OPERATING_STATE_RADIO_OFF = 2; // AKA radio silence

enum ZCellularControlProtocol {

message ZCellularProvider {
  // Public land mobile network code.
  string plmn = 1;
  string description = 2;
  // True if this is the provider currently being used.
  bool currentServingcurrent_serving = 3;
  bool roaming = 4;

The Local profile server application may either reply with status 204 (No content), acknowledging the received state data update but not requiring any configuration changes, or return 200 (OK) and append response body with the intended radio state encoded using this proto message:

No Format
message RadioConfig {
	string serverTokenserver_token = 1;
	bool radioSilenceradio_silence = 2;

If the actual state and the returned intended state differ, EVE will trigger the operation of applying the intended state (e.g. disabling the radio). The outcome of this operation (i.e. the new state, with potential error message if the change failed) will be published by the next POST call. If the actual and the intended state are the same, EVE will not perform any radio state changes at least until the next POST call.


No Format
message DevicePort {
	WirelessStatus wirelessStatus = XY;

message WirelessStatus {
	// either LTE or WiFi (or not wireless)
	WirelessType type = 1;
	// for LTE:
	repeated CellularStatus cellularStatuscellular_status = 5; 
	// later we may add status for WiFi

message ZCellularStatus {
  // Name reference ( to the corresponding cellular module
  // from the list ZInfoDevice.cellularModules
  string cellularModulecellular_module = 1;
  // Each item is a name reference ( to a SIM card from the list ZInfoDevice.simCards
  // Ordered by slot numbers.
  repeated string simCardssim_cards = 2;
  // List of available cellular service providers.
  repeated org.lfedge.eve.common.ZCellularProvider providers = 3;
  // If EVE failed to configure the cellular connection, the error is published here.
  string configErrorconfig_error = 10;
  // if the connectivity probing is failing, error is reported here
  // (see CellularConnectivityProbe).
  string probeErrorprobe_error = 11;

EVE API - device metrics (requested by the same customer)

No Format
message deviceMetric {
	repeated CellularMetric cellularMetriccellular_metric = XY;

message CellularMetric {
	// logicallabel of the physical device
	string logicallabel = 1;
	CellularSignalStrength signalStrengthsignal_strength = 2;
	CellularPacketStats    packetStatspacket_stats = 3;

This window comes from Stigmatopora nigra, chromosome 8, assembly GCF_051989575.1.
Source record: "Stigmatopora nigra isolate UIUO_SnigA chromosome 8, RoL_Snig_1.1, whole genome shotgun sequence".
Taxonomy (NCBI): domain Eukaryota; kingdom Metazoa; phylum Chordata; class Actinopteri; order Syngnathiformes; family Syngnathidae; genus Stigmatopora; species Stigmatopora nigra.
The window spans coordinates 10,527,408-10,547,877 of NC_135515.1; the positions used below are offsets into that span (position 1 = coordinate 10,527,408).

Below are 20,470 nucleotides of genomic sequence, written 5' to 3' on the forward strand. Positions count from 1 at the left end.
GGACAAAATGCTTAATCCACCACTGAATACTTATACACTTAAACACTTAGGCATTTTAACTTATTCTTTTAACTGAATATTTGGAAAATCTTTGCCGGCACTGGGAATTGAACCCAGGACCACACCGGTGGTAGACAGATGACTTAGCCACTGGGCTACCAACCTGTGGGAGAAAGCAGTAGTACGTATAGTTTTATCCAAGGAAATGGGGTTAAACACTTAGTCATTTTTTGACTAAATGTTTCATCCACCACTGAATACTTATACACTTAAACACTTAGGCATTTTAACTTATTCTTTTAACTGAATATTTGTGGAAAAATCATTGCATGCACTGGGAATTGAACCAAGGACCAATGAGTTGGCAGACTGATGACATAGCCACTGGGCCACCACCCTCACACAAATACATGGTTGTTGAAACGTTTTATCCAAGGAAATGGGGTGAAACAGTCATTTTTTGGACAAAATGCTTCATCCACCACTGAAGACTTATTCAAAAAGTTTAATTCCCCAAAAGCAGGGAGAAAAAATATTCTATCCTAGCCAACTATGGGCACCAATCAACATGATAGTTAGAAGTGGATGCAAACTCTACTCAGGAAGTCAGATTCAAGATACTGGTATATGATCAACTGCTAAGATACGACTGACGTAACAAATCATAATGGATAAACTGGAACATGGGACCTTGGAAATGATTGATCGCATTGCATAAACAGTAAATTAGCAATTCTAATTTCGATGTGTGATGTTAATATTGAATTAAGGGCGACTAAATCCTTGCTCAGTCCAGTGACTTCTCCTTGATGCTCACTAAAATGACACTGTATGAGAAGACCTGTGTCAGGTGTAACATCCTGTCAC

// Value of 0xFFFF means that the particular metric is not available.
message CellularSignalStrength {
	int32 rssi = 1;
	int32 rsrq = 2;
	int32 rsrp = 3;
	int32 snr = 4;

// Collected by the modem itself and can be obtained using
// e.g. "qmicli -d /dev/cdc-wdm0 --wds-get-packet-statistics"
message CellularPacketStats {
	// NetworkStats are already defined in EVE API
	NetworkStats rx = 1;
	NetworkStats tx = 2;


Inside the zedbox process the handling of the radio silence mode will be split between zedagent and nim microservices. Communication between the Local profile server and EVE is already being done by zedagent. Periodically, it obtains the latest profile configuration, stores it into a file for persistence and publishes it inside ZedagentStatus. For the radio-silence feature we will mostly reuse the same code and add AirplaneModeadd RadioSilence (the intended state) into the structure:


nim will subscribe for zedagent status updates. If RadioSilence.Enabled has changed, nim will trigger the operations of switching all radios ON/OFF. This actually means to publish the new configuration into wwan (and later also wlan/rfkill) service and (asynchronously) wait for updated state data (acknowledging the latest config using a checksum). Once wwan service responds, nim will publish the new state back into zedagent using DeviceNetworkStatus, which will be also extended with the same RadioSilence structure (.ChangeRequestedAt copied from ZedAgentStatus; .Enabled and .ChangeInProgress updated by nim). Inside, the per-port NetworkPortStatus will contain WirelessStatus. zedagent will make another POST call to /api/v1/radio only after it has received DeviceNetworkStatus with RadioSilence of the same timestamp and with ChangeInProgress being false.

At the same time nim will take into account the radio state during network connectivity testing. If the radio silence is ON (or a change is in progress), DPC (device port configuration) verification will be skipped. The state of enabled radio silence will be indicated by both diag and ledmanager microservice microservices. We could also introduce a distinct blinking count for the case of lost controller connectivity due to disabled radio(s) - e.g. 5 blinks.